November 4, 2010
OCD or talent?
This is my table-desk. (I have another desk with my Mac computer on it. I do my actual writing on the Mac but spend an awful lot of time beforehand, hashing out the story components in my great Clairefontaine basic notebooks. That's one of them with a great leather cover from renaissance-art.com -- and never mind the Levenger Circas; this is an old photo. I've tossed them. More later about the tools I use for work.) This is where the initial magic happens, where the story turns into actual scenes.
Back to OCD. I have always had sentences running through my mind. It's what my brain does: it makes sentences. A couple of shrinks told me I have OCD but I always ignored this. I didn't do the typical OCD things: worrying about whether I'd locked the door, or shut the gas. It wasn't that way at all. I was just a bit particular, I thought.
It took me a ridiculously long time to notice that what was happening in my head wasn't normal. For one thing, in recent years (before I began writing fiction) I found myself spending hours and hours and hours making up nonsensical names. Not one of those names was memorable enough to write down. They all just flitted through my mind, endlessly, tiringly, uselessly.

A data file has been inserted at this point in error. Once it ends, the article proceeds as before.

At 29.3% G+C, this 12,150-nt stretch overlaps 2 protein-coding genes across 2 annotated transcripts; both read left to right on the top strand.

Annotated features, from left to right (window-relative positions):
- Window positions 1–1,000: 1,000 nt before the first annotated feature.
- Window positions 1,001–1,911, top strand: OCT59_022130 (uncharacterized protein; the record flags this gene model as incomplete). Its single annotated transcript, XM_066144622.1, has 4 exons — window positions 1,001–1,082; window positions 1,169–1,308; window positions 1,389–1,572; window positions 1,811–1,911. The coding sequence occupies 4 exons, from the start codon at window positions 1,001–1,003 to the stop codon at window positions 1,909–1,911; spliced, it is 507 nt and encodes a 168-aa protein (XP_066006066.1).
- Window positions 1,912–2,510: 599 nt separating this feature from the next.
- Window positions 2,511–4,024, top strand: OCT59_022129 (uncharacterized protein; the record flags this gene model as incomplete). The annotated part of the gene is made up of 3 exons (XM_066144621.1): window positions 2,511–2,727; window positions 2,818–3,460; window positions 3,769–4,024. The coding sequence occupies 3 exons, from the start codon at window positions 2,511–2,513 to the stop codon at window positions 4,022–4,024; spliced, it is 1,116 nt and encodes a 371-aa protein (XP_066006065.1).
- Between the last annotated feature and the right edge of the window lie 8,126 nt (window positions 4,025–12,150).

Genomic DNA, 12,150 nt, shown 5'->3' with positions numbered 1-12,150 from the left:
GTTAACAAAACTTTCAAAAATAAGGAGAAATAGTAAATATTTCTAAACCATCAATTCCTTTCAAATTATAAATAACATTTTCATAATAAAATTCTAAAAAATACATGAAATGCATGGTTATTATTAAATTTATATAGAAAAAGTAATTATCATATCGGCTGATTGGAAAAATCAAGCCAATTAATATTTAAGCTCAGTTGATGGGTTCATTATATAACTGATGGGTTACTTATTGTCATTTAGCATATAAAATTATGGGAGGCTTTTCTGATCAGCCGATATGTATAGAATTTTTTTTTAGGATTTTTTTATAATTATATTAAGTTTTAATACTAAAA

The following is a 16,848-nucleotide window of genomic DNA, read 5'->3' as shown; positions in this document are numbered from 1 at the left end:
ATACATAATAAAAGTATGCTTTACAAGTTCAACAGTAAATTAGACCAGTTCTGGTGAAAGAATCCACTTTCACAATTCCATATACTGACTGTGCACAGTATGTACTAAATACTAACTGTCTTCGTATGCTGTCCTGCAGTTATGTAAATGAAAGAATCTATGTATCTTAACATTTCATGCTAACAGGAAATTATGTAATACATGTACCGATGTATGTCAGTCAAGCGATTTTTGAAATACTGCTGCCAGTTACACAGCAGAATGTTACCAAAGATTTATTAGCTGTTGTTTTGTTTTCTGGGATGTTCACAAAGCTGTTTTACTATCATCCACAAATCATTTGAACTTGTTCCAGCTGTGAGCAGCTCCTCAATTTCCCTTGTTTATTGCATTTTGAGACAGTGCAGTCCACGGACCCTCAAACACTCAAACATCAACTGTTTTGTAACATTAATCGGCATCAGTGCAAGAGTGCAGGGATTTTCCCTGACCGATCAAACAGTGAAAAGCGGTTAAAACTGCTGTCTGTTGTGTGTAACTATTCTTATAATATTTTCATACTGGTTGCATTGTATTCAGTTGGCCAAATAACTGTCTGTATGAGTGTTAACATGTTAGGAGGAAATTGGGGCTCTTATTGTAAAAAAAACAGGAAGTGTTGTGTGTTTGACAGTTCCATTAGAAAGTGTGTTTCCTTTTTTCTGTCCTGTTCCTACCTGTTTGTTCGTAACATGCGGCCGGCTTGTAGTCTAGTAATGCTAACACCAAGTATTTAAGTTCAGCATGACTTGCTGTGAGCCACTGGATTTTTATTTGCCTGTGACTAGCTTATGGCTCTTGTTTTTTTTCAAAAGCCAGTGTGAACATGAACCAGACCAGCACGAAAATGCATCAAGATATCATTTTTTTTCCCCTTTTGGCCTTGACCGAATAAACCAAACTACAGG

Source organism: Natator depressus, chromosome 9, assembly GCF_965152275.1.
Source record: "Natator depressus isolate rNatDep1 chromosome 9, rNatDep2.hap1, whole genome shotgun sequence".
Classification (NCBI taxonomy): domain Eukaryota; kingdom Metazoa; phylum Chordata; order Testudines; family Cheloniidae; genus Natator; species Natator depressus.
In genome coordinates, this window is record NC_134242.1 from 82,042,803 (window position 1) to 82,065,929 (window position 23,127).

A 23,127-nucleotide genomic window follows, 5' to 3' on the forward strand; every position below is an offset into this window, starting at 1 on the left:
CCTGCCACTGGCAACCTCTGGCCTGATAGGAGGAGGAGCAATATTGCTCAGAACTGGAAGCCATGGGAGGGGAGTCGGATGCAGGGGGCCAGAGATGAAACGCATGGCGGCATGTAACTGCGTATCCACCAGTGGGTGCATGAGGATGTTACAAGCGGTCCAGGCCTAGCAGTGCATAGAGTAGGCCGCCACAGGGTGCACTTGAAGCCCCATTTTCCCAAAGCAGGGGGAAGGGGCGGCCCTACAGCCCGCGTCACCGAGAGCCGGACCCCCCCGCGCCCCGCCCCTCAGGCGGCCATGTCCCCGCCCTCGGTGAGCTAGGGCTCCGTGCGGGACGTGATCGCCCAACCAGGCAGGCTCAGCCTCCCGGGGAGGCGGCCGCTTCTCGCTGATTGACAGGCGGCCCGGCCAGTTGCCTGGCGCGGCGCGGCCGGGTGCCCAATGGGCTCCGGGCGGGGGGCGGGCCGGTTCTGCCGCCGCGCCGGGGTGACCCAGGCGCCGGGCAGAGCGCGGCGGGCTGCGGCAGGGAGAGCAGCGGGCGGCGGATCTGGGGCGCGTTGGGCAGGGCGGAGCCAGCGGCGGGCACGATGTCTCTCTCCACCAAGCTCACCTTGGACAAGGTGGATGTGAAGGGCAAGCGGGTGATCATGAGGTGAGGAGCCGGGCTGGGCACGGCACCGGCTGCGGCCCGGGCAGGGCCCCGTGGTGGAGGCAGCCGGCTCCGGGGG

The other thing my brain did was write emails that I'd never send. Uproariously funny emails (some of which I did send, but not many) they were, and they made me laugh. This began to compete with the name-making nonsense in my head. I thought, "This is OCD. I'm insane."
And then I read an article about Gore Vidal. It mentioned that someone asked him what he did for a living, and he said, "I make sentences." I thought, "Hey, that's what I do. Maybe I'm not nuts." And that was the day that I first considered directing this enormous, useless, mental energy in a sensible direction. Instead of thinking about nothing and letting it run riot in my mind, I began to write.
And the voices quieted down! I stopped making names in my head unless I needed to create one for a character. Name-making has lost its veneer of insanity. I just do it, and out pops a name. No big deal.
Now, on days when I write fiction, my brain is quiet at night -- except for new ideas that sometimes pop out, and which I write down for the next day's work. If I have OCD, it's now working for me.
And just think: it only took me 60 years to figure this out.